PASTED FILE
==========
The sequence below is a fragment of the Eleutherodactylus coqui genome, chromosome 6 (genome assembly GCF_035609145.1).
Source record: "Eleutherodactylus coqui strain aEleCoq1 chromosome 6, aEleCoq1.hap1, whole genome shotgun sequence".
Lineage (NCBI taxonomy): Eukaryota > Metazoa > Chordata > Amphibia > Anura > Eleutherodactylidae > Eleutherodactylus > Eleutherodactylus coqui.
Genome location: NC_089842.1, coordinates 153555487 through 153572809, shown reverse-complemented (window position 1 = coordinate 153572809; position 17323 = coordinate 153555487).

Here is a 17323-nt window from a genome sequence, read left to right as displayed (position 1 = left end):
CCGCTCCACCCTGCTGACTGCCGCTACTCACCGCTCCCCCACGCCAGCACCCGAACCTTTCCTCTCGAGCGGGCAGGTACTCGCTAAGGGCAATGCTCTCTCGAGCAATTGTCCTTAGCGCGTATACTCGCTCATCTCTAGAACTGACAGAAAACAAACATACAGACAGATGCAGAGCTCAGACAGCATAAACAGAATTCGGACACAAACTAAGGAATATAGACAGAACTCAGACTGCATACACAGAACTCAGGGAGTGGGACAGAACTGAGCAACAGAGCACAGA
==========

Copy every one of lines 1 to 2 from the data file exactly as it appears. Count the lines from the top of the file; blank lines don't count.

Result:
The sequence below is a fragment of the Eleutherodactylus coqui genome, chromosome 6 (genome assembly GCF_035609145.1).
Source record: "Eleutherodactylus coqui strain aEleCoq1 chromosome 6, aEleCoq1.hap1, whole genome shotgun sequence".